Fifty-four L5 nerve roots located bilaterally in 27 formalin-fixed cadavers were studied. The ventral rami of the L5 nerve roots were dissected along their courses from the intervertebral foramina to the lesser pelvis. The running angles of the L5 nerve roots from the centerline were measured in the coronal plane. In addition, the distances from the ala of the sacrum to the L5 nerve roots were measured in the sagittal plane.


The authors found that the running angles of the L5 nerve roots changed at the most anterior surface of the ala of the sacrum. The angles of the bilateral L5 nerve roots from the right and left L5 intervertebral foramina to their inflection points were 13.77° ± 5.01° and 14.65° ± 4.71°, respectively. The angles of the bilateral L5 nerve roots from the right and left inflection points to the lesser pelvis were 19.66° ± 6.40° and 20.58° ± 5.78°, respectively. There were no significant differences between the angles measured in the right and left nerve roots. The majority of the L5 nerves coursed outward after changing their angles at the inflection point. The distances from the ala of the sacrum to the L5 nerve roots in the sagittal plane were less than 1 mm in all cases, which indicated that the L5 nerve roots were positioned close to the ala of the sacrum and had poor mobility.


All of the L5 nerve roots coursed outward after exiting the intervertebral foramina and never inward. To prevent iatrogenic L5 nerve root injury, surgeons should insert the S1 pedicle screw medially with an angle > 0° toward the inside of the S1 anterior foramina and the sacral alar screw laterally with an angle > 30°.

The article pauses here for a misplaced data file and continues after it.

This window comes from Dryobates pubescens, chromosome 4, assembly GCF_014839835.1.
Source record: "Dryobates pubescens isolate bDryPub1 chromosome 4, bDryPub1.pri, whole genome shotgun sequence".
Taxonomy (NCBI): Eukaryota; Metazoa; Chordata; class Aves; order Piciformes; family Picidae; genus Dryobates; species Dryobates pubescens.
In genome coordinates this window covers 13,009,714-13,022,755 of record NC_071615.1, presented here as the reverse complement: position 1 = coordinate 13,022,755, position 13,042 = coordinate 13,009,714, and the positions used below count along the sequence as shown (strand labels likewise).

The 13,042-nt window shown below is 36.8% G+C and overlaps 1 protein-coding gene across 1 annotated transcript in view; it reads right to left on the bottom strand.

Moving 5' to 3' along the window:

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Takashi Shingu, Kazuo Yamada, Nobumasa Hara, Kouzo Moritake, Harumi Osago, Masaharu Terashima, Takeshi Uemura, Toshiki Yamasaki, and Mikako Tsuchiya

Object. The phosphatase and tensin homolog deleted from chromosome 10 (PTEN) functions as a tumor suppressor by negatively regulating the growth/survival signals of the phosphatidylinositol 3-kinase (PI3-K)/Akt pathway. The PI3-K/Akt pathway in PTEN-deficient tumors may be one of the key targets for anticancer therapy. The authors examined the effects of the PI3-K inhibitor 2-(4-morpholinyl)-8-phenylchromone (LY294002) on human malignant glioma cells, and compared these effects on PTEN-deficient cells with those on PTEN—wild-type (PTEN-wt) cells.